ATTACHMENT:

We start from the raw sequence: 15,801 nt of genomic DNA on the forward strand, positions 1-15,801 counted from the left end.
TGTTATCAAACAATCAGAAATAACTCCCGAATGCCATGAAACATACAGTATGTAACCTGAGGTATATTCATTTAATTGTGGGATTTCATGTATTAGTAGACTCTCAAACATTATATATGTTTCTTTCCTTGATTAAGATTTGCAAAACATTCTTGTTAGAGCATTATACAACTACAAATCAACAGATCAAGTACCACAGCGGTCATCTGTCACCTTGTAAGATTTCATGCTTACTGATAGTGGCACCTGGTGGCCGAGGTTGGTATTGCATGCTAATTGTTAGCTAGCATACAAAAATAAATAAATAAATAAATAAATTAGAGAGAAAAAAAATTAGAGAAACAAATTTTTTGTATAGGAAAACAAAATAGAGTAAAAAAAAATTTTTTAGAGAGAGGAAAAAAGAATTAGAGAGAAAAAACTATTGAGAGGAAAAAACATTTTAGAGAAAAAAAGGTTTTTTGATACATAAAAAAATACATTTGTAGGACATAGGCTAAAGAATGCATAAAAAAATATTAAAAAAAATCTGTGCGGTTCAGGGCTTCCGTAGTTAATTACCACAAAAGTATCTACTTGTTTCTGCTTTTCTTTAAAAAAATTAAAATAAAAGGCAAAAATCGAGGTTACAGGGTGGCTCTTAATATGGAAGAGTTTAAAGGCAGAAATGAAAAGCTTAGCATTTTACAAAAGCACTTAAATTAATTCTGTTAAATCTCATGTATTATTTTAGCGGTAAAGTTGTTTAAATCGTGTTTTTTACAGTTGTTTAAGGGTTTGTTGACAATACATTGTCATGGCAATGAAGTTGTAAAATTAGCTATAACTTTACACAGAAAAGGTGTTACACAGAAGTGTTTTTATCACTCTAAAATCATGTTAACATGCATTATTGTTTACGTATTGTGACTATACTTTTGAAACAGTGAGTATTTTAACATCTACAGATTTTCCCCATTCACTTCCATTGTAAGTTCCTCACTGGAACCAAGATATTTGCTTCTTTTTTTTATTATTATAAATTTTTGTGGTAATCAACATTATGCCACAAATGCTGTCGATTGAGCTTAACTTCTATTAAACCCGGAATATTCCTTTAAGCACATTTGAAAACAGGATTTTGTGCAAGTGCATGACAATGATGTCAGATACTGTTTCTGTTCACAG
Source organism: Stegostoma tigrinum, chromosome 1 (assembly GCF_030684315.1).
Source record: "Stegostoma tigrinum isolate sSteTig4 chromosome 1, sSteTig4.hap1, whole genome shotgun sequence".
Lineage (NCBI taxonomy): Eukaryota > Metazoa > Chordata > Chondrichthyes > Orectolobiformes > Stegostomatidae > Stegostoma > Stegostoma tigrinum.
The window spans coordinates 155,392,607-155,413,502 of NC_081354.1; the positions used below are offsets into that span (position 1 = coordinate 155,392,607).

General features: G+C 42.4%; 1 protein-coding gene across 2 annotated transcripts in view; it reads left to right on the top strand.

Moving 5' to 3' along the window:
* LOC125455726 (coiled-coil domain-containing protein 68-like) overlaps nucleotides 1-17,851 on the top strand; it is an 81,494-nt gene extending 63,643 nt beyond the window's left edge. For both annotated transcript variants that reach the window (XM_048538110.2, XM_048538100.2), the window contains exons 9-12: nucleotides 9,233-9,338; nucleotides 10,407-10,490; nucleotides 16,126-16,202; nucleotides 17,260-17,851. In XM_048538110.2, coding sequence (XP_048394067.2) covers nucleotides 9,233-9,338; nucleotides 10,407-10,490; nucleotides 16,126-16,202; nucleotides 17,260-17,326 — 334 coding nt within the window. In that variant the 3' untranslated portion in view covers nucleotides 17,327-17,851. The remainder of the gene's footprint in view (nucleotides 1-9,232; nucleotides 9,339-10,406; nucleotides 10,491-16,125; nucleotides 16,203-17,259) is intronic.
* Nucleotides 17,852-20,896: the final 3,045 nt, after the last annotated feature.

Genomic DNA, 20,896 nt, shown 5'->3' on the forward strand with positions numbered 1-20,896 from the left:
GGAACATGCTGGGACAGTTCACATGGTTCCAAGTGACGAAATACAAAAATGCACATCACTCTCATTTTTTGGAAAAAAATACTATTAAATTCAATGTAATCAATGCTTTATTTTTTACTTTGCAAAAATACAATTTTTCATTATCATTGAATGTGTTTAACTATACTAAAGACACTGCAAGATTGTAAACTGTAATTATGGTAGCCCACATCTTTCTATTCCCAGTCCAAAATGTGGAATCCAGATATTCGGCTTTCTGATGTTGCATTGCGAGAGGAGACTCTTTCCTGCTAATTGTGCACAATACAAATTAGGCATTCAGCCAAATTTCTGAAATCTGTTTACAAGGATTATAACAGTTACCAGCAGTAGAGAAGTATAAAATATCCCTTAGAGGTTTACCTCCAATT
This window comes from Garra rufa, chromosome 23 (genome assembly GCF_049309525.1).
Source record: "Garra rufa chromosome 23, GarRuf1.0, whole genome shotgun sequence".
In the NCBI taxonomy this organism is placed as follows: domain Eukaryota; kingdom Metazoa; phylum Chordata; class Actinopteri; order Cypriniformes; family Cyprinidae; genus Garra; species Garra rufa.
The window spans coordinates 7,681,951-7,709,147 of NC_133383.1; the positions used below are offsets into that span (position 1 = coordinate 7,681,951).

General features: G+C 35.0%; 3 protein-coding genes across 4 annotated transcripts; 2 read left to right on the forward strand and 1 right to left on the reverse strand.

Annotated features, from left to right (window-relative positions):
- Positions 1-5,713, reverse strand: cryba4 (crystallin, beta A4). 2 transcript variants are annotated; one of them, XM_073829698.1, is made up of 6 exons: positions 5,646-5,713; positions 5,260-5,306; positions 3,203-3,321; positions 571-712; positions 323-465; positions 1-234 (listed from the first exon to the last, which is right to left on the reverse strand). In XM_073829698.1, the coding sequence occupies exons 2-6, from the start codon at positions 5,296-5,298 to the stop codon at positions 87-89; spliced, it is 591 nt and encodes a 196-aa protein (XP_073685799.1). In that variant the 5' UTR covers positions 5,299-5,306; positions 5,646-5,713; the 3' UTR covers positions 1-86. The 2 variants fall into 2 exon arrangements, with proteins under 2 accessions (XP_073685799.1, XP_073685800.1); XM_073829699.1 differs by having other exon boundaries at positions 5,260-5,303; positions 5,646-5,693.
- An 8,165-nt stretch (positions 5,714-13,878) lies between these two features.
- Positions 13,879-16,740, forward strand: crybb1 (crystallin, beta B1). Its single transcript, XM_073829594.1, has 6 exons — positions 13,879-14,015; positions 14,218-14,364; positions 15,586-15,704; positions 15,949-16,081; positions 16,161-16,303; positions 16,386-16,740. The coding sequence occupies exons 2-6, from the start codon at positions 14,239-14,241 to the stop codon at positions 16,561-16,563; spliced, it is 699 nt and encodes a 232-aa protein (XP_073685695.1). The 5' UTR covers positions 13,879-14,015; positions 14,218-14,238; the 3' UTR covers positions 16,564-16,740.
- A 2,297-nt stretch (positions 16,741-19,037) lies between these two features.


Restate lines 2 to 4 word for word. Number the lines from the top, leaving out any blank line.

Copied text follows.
TGTTATCAAACAATCAGAAATAACTCCCGAATGCCATGAAACATACAGTATGTAACCTGAGGTATATTCATTTAATTGTGGGATTTCATGTATTAGTAGACTCTCAAACATTATATATGTTTCTTTCCTTGATTAAGATTTGCAAAACATTCTTGTTAGAGCATTATACAACTACAAATCAACAGATCAAGTACCACAGCGGTCATCTGTCACCTTGTAAGATTTCATGCTTACTGATAGTGGCACCTGGTGGCCGAGGTTGGTATTGCATGCTAATTGTTAGCTAGCATACAAAAATAAATAAATAAATAAATAAATTAGAGAGAAAAAAAATTAGAGAAACAAATTTTTTGTATAGGAAAACAAAATAGAGTAAAAAAAAATTTTTTAGAGAGAGGAAAAAAGAATTAGAGAGAAAAAACTATTGAGAGGAAAAAACATTTTAGAGAAAAAAAGGTTTTTTGATACATAAAAAAATACATTTGTAGGACATAGGCTAAAGAATGCATAAAAAAATATTAAAAAAAATCTGTGCGGTTCAGGGCTTCCGTAGTTAATTACCACAAAAGTATCTACTTGTTTCTGCTTTTCTTTAAAAAAATTAAAATAAAAGGCAAAAATCGAGGTTACAGGGTGGCTCTTAATATGGAAGAGTTTAAAGGCAGAAATGAAAAGCTTAGCATTTTACAAAAGCACTTAAATTAATTCTGTTAAATCTCATGTATTATTTTAGCGGTAAAGTTGTTTAAATCGTGTTTTTTACAGTTGTTTAAGGGTTTGTTGACAATACATTGTCATGGCAATGAAGTTGTAAAATTAGCTATAACTTTACACAGAAAAGGTGTTACACAGAAGTGTTTTTATCACTCTAAAATCATGTTAACATGCATTATTGTTTACGTATTGTGACTATACTTTTGAAACAGTGAGTATTTTAACATCTACAGATTTTCCCCATTCACTTCCATTGTAAGTTCCTCACTGGAACCAAGATATTTGCTTCTTTTTTTTATTATTATAAATTTTTGTGGTAATCAACATTATGCCACAAATGCTGTCGATTGAGCTTAACTTCTATTAAACCCGGAATATTCCTTTAAGCACATTTGAAAACAGGATTTTGTGCAAGTGCATGACAATGATGTCAGATACTGTTTCTGTTCACAG
Source organism: Stegostoma tigrinum, chromosome 1 (assembly GCF_030684315.1).
Source record: "Stegostoma tigrinum isolate sSteTig4 chromosome 1, sSteTig4.hap1, whole genome shotgun sequence".